The two-year wait to expand Medicaid access will cost Nebraskans who need it and could lead to increased costs to the state, those gathered at a rally and hearing said. 

State voters passed an initiative petition on Medicaid expansion in November 2018, but the Nebraska Department of Health and Human Services has delayed its implementation until Oct. 1, 2020.

More than 50 people who want to see Medicaid expand in Nebraska now, rather than a year from now, gathered in the Capitol rotunda Friday before a hearing on requirements the state plans for expanding Medicaid for up to 90,000 uninsured Nebraskans. 

In front of people carrying signs that read, “Nebraska Spoke, Honor the Vote,” two doctors and state Sen. Adam Morfeld talked about the problems of waiting a year for coverage, especially for middle-age Nebraskans and those with chronic health conditions. 

Dr. Jane Potter, an internal medicine physician for 37 years and a professor at the University of Nebraska Medical Center, said good health care in middle life is important. 

“Chronic diseases are really the No. 1 killer and disabler in America, and certainly in Nebraska, where we have a high rate of many chronic diseases,” Potter said. “In order to be effective in our delivery of medical care, it needs to be timely, patient-centered and evidenced-based, good practice.”

Waiting another year for coverage could cause irreversible harm, and that harm increases health care costs, she said.  

At the hearing of the Legislature’s Health and Human Services and Appropriations committees on the Medicaid expansion interim study (LR170) that followed, Kevin De Liban, attorney with Legal Aid of Arkansas, said planned work requirements do nothing but endanger the stability and progress of low-income folks and give them another way to trip up and fall back. 

If people are concerned about promoting economic advancement and opportunities, viable options are to invest in meaningful job training, child care assistance and state earned income tax credits, he said. 

With the support of Gov. Pete Ricketts, Nebraska HHS plans to use what is known as an 1115 waiver for the medical expansion program under the federal Social Security Act, with work requirements and benefit limits.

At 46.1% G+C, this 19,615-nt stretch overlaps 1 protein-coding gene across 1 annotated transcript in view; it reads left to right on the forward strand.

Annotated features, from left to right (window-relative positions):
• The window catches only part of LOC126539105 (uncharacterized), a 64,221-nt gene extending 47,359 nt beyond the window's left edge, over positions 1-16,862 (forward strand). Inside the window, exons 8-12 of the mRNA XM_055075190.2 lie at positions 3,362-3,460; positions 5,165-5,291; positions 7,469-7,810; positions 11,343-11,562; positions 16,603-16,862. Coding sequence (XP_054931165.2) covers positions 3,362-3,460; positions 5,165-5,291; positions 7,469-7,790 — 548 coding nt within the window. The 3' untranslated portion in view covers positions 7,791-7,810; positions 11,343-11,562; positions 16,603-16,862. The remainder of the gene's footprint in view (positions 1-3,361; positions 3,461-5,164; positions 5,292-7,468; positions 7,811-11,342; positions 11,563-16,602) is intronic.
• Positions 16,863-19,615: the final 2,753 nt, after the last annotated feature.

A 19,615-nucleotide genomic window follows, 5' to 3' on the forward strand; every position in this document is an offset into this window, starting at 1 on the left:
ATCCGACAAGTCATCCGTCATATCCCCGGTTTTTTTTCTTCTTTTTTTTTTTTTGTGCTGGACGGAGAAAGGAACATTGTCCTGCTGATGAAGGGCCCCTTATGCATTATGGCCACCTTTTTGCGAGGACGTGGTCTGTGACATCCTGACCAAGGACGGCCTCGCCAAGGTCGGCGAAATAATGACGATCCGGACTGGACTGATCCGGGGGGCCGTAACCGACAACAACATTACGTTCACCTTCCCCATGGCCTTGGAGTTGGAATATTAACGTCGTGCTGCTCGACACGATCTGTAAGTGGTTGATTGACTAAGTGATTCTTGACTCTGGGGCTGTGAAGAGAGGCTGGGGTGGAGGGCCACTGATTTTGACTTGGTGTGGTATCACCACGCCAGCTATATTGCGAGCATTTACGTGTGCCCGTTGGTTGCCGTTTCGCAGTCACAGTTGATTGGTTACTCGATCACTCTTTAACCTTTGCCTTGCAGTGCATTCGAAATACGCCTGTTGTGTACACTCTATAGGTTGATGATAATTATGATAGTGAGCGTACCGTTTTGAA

Supporters of Medicaid expansion call them nothing more than barriers, and the requirements will make significant changes to Nebraska’s current medical assistance program. 

Molly McCleery of Nebraska Appleseed said the work requirements in the proposal are contrary to the purpose of Medicaid and legally suspect. 

The majority of Nebraskans in the health coverage gap are already working, she said, many in low-wage jobs that don’t provide insurance. Evidence suggests work requirements don’t promote employment and don’t address barriers to employment such as transportation, child care and other challenges, McCleery said. 

Appleseed has filed a lawsuit to challenge the timeline for expansion implementation. The Nebraska Supreme Court declined to take the complaint, and it has been refiled in District Court. 

Tiffany Friesen Milone, policy director for OpenSky Policy Institute, said the state could spend three times more money implementing Medicaid expansion with the federal waiver than simply allowing those newly eligible under the expansion to enroll in the state’s traditional Medicaid program. 

More than half the increased cost because of the waiver will go to additional staff, Friesen Milone said. The state has already begun hiring 108 new staff at a projected cost of $3.9 million. 

“This would effectively shift dollars away from health care for families to added bureaucracy and contracts with private vendors,” she said. 

Lincoln Sen. Anna Wishart asked if the Legislature could introduce a bill to speed implementation or to get rid of the barriers of a waiver. 

Morfeld, the interim study’s sponsor, said the reason supporters offered an initiative petition in the first place was because opponents in the Legislature were able to block expansion through filibusters. 

Even with support of the Legislature, it appears the administration wouldn’t have implemented the law without a waiver, he said. 

What HHS has done diminishes the people’s power to use the initiative petition process and reduces confidence Nebraskans have that government is going to carry out the will of the people, he said.

But more importantly, it impacts people without access to health care who are suffering unnecessarily, unable to work, and dying prematurely, he said.

“These aren’t just numbers. They’re not just statistics. It’s not just federal dollars. It’s people’s lives,” Morfeld said.

Rather than testifying at the hearing, HHS Director of Medicaid and Long Term Care Matthew Van Patton sent a letter. That ensured Van Patton did not have to answer questions at the hearing from committee members. 

He said in the letter he had a prior commitment in Omaha with health care providers, academic institutions and the Nebraska Health Information Initiative.

Van Patton said work to implement Medicaid expansion is on schedule. It is a significant project to build the system, staff it, and hold discussions with the federal government.

“Launching an expanded Medicaid program that is right for Nebraska takes time to do well,” he said. 

The waiver would provide a system with greater value to beneficiaries and providers, and would allow the state to prioritize accurate Medicaid eligibility, he wrote. 

The department has public hearings scheduled on the topic for Oct. 29 in Scottsbluff, Oct. 30 in Kearney, Nov. 7 in Norfolk and Nov. 12 in Omaha. 

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